Krasikov's debut novel is The Patriots.
Recently I asked the author about what she was reading. Her reply:
Angle of Repose by Wallace StegnerLearn more about Krasikov's The Patriots.
Some books pull you in with rhythm and others, like this one, with the tactile particularity of the prose, which exerts a force of traction. The material of the world serves as a kind metaphor for the structure of the work as a whole… Rock, strata, the sediment of generation. Stegner had a big impact on me while I wrote The Patriots. He doesn’t just use time and place as backdrop for the story, he uses the story itself as an investigation in to the texture of a period we know only in romantic outline.
Moo by Jane Smiley
I laugh out loud every time I reread this book. Smiley is one of the great masters who writes about systems as much as about people. In Moo, each character’s point of view comes alive with an incredibly specific weltanschauung — economic, religious, zoological — and it's a joy to move around the kaleidoscope of these different sensibilities.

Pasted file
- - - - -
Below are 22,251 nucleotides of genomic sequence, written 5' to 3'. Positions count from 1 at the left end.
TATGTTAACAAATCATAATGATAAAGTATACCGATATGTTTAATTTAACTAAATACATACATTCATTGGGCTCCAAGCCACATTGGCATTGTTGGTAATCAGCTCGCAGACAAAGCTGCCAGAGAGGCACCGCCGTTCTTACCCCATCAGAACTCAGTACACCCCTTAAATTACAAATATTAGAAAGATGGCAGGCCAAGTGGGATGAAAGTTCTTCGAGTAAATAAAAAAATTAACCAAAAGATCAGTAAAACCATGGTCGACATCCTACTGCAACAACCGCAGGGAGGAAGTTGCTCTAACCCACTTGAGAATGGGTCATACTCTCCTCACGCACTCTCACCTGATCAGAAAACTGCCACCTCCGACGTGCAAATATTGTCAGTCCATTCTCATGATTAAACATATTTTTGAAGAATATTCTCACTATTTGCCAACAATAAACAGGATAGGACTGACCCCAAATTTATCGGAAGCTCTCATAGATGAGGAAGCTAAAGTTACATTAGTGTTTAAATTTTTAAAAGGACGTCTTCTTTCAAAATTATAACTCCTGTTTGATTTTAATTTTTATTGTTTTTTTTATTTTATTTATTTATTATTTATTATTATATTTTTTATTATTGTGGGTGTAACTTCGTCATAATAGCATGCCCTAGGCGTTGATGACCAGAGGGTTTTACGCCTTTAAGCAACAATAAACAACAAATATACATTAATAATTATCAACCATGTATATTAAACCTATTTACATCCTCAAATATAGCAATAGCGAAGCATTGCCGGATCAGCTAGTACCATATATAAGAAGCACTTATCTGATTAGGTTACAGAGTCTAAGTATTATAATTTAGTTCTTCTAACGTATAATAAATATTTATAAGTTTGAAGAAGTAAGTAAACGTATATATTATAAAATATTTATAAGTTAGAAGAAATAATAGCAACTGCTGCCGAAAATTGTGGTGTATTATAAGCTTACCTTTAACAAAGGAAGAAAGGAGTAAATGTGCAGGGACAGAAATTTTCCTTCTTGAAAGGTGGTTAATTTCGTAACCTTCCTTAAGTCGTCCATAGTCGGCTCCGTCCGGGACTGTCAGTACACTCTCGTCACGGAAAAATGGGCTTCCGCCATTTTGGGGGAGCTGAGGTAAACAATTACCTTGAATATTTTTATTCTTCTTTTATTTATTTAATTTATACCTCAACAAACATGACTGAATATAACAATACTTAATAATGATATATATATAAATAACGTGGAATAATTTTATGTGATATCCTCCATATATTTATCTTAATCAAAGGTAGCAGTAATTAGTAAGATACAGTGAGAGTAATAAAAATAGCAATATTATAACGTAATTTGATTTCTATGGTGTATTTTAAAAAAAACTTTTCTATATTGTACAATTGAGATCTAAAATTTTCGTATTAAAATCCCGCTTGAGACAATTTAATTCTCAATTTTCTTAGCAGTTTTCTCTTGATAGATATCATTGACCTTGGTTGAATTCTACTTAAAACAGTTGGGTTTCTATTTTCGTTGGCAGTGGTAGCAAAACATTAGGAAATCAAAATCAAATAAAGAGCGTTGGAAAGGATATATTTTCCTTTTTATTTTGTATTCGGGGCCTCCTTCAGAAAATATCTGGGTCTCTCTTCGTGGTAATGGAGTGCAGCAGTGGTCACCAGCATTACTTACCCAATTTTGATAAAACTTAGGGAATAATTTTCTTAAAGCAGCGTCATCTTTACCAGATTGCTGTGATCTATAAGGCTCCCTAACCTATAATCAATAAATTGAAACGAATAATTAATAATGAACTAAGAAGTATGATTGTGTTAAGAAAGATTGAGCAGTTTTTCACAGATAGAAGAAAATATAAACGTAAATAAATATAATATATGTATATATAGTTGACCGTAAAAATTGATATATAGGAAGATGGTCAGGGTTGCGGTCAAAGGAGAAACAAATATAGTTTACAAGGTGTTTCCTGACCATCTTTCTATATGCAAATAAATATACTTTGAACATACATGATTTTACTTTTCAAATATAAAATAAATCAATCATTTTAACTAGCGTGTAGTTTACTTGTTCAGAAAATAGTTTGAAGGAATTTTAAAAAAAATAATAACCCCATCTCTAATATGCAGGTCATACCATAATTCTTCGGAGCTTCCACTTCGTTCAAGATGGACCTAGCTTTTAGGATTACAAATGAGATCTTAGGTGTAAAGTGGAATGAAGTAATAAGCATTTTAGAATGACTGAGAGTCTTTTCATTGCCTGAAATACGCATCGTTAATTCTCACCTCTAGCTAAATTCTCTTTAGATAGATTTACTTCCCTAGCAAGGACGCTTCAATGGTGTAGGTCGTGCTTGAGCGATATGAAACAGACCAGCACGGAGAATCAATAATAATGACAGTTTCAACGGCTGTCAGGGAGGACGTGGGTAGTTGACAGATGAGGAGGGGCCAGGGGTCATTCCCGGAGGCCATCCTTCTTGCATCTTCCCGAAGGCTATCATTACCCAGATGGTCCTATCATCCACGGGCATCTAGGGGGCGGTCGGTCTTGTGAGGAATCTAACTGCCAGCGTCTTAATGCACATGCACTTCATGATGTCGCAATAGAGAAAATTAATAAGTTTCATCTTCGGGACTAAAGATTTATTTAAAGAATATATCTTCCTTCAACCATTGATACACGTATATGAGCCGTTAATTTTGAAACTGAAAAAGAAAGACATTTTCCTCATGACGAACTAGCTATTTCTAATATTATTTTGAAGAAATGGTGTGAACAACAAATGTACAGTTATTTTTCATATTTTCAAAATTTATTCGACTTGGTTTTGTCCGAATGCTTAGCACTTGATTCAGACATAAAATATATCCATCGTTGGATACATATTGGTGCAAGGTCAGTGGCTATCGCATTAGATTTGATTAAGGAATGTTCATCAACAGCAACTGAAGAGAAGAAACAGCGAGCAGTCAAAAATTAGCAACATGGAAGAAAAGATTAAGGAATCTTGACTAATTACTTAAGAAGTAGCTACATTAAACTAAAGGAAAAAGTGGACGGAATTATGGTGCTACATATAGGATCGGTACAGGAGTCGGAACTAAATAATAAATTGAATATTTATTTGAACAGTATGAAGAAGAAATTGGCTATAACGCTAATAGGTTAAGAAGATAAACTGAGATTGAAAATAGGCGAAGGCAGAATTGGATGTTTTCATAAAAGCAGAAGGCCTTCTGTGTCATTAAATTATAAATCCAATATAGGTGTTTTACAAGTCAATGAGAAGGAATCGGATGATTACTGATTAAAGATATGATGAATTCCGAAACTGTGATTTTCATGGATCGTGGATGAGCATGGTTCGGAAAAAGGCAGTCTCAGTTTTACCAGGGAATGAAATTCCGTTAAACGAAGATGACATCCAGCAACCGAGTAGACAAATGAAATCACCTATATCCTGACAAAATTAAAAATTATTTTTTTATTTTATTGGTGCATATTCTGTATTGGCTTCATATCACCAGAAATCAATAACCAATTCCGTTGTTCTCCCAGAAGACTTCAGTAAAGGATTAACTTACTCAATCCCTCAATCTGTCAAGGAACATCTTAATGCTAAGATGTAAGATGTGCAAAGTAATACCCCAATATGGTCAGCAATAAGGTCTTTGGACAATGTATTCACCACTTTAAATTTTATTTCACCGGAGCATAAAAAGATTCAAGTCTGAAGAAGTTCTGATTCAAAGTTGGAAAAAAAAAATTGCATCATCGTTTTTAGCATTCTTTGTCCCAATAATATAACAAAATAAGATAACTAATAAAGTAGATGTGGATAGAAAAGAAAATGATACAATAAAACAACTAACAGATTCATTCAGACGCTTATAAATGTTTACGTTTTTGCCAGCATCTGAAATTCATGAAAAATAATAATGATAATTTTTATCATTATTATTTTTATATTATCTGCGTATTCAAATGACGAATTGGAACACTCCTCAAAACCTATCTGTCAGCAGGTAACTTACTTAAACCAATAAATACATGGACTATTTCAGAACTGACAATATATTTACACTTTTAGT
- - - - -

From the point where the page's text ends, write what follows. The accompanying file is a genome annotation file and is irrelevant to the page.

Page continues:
Veronica by Mary Gaitskill
I’m just in awe of Gaitskill, who can write with such depth about surfaces. She understands that style and affect constitutes its own vocabulary that she then decodes. There’s an aristocratic poignancy to the demolished lives in her books, lived like they’re being written in water.
The Hundred Secret Senses by Amy Tan
In high school I had a friend with exquisite indie musical taste who was a closeted Sheryl Crow fan. Another friend confronted him and he had to come clean. Amy Tan is kind of my Sheryl Crow. Her accessibility might blind some highbrow readers to the great wit and wisdom in her writing. And I love how she moves narratively between the physical and spiritual worlds as if the line between the two is irrelevant.